Am I back with a review for yet another book that somehow manages to get itself totally enmeshed with death? Yes. Is this, like Belladonna, by Adalyn Grace, another period piece that takes place in the 1800s? Also yes. Am I tired of this particular genre or of constantly surrounding myself with great female leads who aren’t as weary of death as they should be? Absolutely not.
Honestly, you’d think my appetite for fiction featuring capable women embroiled in murder mystery–esque plots would be sated by now, but it isn’t. Actually, I’m quite certain that The Second Death of Edie and Violet Bond made it so that I’m even more enthralled by the genre – a pretty surprising feat considering I was getting my palate cleansed by going through some romantic comedies and fantasy before this beauty came along.
As you’ve probably guessed based on the title, The Second Death of Edie and Violet Bond follows, well, Edie and Violet Bond – twin sisters who just happen to have a certain proclivity for death. Edie has the ability to cross the Veil of Death, a feat she accomplishes using lavender and a match, tools that allow her to open the Veil before passing through it. Violet, on the other hand, has the gift of being a medium for spirits and the ability to open the Veil.
That’s not to say that Violet isn’t an important part of the story – oh, no. She’s absolutely integral, and she’s always brought into the scene, be it through her actual presence or through Edie’s thoughts. But given the limitations on her capabilities, it’s only natural that Edie takes a little bit more of the limelight. Plus, it doesn’t help that Edie was also the crux of a critical moment in their lives prior to the beginning of the book – a moment that, might I add, proves to be really, really important.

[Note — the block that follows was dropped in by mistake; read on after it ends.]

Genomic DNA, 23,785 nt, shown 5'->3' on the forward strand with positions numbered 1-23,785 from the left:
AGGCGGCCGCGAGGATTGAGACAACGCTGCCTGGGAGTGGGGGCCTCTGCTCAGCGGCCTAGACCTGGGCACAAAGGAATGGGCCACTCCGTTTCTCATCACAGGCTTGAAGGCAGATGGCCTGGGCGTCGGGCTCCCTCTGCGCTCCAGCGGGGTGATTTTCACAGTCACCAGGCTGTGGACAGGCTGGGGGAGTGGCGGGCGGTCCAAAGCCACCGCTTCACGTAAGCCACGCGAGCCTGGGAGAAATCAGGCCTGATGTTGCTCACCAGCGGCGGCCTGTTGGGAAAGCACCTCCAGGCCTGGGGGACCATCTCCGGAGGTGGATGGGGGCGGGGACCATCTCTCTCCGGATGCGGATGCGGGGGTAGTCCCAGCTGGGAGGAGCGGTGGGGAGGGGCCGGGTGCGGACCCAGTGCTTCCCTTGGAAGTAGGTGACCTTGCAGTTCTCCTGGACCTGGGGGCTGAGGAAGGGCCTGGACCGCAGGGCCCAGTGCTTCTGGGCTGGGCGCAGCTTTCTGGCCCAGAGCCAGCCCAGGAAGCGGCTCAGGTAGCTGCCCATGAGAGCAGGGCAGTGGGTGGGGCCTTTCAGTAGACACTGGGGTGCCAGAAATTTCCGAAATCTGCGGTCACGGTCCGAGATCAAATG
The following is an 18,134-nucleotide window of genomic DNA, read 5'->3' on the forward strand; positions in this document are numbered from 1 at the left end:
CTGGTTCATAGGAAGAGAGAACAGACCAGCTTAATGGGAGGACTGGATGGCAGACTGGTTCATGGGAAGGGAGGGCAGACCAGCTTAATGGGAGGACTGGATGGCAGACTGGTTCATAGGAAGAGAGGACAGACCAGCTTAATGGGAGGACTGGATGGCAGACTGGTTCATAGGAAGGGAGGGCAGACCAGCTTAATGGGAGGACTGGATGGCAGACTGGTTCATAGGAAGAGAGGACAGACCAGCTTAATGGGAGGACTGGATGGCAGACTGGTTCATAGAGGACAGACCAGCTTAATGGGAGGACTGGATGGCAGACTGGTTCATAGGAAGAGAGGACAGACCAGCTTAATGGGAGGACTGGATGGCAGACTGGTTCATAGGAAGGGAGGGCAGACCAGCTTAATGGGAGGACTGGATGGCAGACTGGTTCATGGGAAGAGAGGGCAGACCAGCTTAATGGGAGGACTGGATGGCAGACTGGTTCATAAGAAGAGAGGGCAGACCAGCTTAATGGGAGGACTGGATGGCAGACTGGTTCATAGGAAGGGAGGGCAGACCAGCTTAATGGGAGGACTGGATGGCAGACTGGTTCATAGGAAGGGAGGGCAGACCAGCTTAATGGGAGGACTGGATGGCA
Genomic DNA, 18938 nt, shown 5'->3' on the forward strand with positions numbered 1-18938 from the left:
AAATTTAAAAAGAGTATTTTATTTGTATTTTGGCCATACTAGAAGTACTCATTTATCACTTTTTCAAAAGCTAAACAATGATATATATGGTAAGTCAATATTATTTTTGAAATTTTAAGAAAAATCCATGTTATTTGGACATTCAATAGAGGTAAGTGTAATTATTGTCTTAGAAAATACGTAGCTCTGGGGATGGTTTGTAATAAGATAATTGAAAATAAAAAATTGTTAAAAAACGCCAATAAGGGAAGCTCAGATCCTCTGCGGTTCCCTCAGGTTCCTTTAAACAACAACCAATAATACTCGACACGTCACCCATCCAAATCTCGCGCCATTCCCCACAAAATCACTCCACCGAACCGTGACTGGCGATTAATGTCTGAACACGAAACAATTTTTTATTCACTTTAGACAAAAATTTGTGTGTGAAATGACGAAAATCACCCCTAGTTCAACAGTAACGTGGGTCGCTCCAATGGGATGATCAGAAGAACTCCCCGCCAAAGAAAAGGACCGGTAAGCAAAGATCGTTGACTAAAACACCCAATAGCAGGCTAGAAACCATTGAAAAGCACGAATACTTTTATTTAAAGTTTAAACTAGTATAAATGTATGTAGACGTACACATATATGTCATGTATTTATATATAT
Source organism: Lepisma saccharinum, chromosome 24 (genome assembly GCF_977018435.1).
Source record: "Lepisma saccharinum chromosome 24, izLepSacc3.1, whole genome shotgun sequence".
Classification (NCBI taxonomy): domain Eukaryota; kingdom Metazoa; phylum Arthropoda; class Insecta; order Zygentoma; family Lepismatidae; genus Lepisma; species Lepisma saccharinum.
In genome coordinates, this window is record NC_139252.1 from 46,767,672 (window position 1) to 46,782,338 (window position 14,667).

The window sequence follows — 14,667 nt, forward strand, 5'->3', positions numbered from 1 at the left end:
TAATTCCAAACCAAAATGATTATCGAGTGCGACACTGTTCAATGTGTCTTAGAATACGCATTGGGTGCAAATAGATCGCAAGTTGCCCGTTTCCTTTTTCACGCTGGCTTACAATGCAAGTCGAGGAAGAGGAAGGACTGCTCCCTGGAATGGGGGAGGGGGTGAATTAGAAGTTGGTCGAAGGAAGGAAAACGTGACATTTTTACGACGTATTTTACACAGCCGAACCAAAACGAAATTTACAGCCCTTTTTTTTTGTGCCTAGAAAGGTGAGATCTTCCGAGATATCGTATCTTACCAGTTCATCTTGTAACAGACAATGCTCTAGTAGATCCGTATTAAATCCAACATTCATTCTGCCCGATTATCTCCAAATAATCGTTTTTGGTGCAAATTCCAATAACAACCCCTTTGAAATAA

Anyway, we end up following the twins through their journey as underage runaways in Sacramento. We’re dragged through the highs and the lows of their time in a traveling female-filled Spiritualist show. We come to understand the complex, haunting fear of what could happen to them as women (cough getting thrown into an asylum because of the men in their lives cough). Then, eventually, we bear witness to the twins (but really, it’s just Edie at first) realizing that they’re in danger.
The shadow that caused their mother’s death has somehow broken into the world of the living, and that just complicates things so much. Plus, other female spirit mediums have also been going missing, so Edie and Violet – well, mostly Edie, really – are tearing their hair out trying to get everything under control.
Oh, and did I mention that there’s also loads of murder?
And yes, I very much am grinning like a gremlin on the precipice of cackling. Then again, was anything else really expected of me of all people?
Really, this book is filled with loads of tropes that I absolutely adore and is also brimming with great characters – and you really can tell that they’re great because, as much as I’d like to whack both Edie and Violet over the head sometimes, I totally understand where they’re coming from because it makes sense for them. This isn’t even mentioning how totally distinct yet similar they are – as though they were two sides of the same coin – and how tangible the desire for gender equality is.
Now, that’s not to say that I enjoyed every aspect of the book. Some parts didn’t garner as much of my attention, certain scenes seemed unnecessary at times, and I wasn’t a huge fan of the first couple of chapters. It was a good read, but it wasn’t brilliantly captivating (to me, at least) like Belladonna or addictive like the Stalking Jack the Ripper series – both of which could be compared to this novel.
Nevertheless, the world is a breath of fresh air, I think, as it creates an entirely new phenomenon and realm that tie together so nicely, and the characters are, as I’ve mentioned, rich and intriguing, and the douse of feminism that was so sorely lacking during the period is welcome.
Overall, I’d give this book a solid seven out of ten, and I’d definitely recommend this to anyone who likes murder mysteries, death, fantastical elements, and brilliant female characters.
A copy of this book was provided by the publisher, Union Square & Co., for review.